Praise for council’s Women in Construction scheme
Published on 17 January 2018
LEICESTER City Council has been singled out for praise at a House of Commons reception, for helping to get women into construction and craft trade jobs.
Last week (Jan 9), three members of the city council’s housing staff travelled to London to join a reception for people and organisations that help to get more women into jobs such as bricklaying, joinery and electrical engineering.
They were invited after contributing to a ‘best practice’ guide for women in construction, produced by housing and social care provider Mears.
The reception included speeches by Alison Inman OBE, president of the Chartered Institute of Housing, and the Rt Hon Baroness Smith of Basildon.
Baroness Smith singled out Leicester City Council in her speech for the council’s ‘great work’ recruiting women in construction and promoting the trade workforce to women.
The city council actively encourages women into housing craft trades, where they are under-represented. For the past 25 years, the council has run a free Women In Construction taster course, open to any woman over 16, where they can come and have a go at trades such as plumbing, painting and decorating or plastering.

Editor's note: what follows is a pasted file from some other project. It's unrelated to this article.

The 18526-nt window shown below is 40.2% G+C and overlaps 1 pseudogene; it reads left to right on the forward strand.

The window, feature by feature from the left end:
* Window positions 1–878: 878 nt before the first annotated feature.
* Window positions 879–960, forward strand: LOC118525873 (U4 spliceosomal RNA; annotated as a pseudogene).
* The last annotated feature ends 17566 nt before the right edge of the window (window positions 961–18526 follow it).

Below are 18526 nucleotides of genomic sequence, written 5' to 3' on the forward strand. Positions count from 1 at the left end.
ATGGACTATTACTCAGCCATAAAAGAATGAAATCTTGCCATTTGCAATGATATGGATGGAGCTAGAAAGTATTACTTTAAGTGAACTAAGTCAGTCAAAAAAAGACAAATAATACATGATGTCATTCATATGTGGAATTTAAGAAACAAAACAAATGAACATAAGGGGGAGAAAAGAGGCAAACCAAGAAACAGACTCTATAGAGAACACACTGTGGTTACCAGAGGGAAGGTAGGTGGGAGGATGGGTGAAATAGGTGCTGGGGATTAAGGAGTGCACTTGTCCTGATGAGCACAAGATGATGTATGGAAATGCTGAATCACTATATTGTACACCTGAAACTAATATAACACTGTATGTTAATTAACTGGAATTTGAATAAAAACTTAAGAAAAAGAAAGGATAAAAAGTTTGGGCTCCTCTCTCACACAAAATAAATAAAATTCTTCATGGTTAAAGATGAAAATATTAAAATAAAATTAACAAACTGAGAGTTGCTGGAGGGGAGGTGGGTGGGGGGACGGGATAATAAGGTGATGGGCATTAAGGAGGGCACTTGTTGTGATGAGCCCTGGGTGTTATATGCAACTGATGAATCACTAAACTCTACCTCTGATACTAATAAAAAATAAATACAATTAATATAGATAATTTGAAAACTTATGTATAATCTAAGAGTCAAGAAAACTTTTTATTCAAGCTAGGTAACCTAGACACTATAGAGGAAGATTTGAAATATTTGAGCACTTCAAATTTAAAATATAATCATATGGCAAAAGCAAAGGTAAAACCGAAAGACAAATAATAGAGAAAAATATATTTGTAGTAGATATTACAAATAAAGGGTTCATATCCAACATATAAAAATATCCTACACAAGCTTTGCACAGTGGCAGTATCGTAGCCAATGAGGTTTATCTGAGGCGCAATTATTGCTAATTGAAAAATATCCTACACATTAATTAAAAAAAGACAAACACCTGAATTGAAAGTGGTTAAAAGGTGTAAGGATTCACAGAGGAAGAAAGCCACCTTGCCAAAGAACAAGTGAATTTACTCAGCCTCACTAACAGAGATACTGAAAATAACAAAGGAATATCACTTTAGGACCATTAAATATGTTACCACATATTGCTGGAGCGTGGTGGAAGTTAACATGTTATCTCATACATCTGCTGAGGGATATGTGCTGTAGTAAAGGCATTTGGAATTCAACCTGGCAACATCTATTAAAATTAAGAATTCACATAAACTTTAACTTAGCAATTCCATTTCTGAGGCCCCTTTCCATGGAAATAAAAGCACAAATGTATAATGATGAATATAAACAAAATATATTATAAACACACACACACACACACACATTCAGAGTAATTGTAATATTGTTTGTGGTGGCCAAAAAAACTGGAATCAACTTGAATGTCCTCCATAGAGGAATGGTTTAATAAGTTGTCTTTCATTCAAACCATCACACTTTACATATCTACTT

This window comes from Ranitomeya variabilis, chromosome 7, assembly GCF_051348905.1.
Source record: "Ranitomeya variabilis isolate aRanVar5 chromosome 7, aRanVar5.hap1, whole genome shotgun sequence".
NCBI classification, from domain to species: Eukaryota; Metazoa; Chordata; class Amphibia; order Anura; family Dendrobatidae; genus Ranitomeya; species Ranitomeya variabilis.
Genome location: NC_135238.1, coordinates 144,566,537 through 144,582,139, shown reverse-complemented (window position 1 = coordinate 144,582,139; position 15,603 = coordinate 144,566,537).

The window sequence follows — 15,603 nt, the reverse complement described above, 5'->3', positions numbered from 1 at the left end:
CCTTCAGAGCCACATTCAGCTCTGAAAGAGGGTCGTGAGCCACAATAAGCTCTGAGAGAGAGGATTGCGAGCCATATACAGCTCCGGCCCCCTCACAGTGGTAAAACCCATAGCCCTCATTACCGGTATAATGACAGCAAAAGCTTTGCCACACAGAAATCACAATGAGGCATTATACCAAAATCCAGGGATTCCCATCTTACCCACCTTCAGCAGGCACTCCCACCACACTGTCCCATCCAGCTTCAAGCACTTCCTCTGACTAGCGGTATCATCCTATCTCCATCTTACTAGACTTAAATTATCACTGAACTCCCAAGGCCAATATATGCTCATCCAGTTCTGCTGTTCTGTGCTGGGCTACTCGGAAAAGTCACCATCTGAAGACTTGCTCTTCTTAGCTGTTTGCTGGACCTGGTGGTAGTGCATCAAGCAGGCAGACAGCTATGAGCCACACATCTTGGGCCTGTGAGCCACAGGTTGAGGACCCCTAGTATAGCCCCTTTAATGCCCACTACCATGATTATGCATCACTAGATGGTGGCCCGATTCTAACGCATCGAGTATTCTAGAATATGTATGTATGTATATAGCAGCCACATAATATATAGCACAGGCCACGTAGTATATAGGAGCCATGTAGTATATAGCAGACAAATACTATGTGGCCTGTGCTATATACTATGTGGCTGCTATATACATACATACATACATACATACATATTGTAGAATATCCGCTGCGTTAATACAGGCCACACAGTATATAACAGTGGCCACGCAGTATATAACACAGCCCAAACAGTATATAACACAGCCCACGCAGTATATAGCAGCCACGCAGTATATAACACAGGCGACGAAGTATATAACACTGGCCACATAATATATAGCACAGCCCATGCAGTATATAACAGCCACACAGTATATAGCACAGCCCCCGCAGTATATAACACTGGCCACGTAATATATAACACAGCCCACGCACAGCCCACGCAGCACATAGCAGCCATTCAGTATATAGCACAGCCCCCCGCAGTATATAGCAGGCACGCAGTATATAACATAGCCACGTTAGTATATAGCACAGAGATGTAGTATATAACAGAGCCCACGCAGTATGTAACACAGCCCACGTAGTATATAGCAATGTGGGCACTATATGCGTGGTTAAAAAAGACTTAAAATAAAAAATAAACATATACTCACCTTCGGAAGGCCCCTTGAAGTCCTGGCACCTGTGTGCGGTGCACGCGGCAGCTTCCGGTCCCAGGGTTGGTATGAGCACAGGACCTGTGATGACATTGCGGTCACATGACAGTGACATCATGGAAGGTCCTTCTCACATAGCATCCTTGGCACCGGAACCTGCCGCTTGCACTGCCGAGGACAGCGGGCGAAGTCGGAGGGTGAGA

This has been a successful way to encourage women to think about an apprenticeship. The council currently has 51 women employed in craft trades, with another 15 undertaking apprenticeships.
Assistant city mayor responsible for housing Cllr Andy Connelly said: “It’s great that we’ve received national recognition for our positive action to recruit more women into these trades. Our Women In Construction taster scheme has been really successful in getting women to think about these jobs as future career options.
“I’m very proud of the fact that we have so many women learning these trades through the council’s apprenticeship scheme, many of whom then go on to work for us, helping to maintain our housing stock.”
Operational development team leader Nicola Jones added: “We’re really proud of our recruitment record and the skills we teach. We attract women from diverse backgrounds and we don’t have age restrictions on the apprenticeships, which means we have successfully recruited women who are returning to work after raising a family. It’s fantastic to be recognised for our success in recruiting women into these careers.”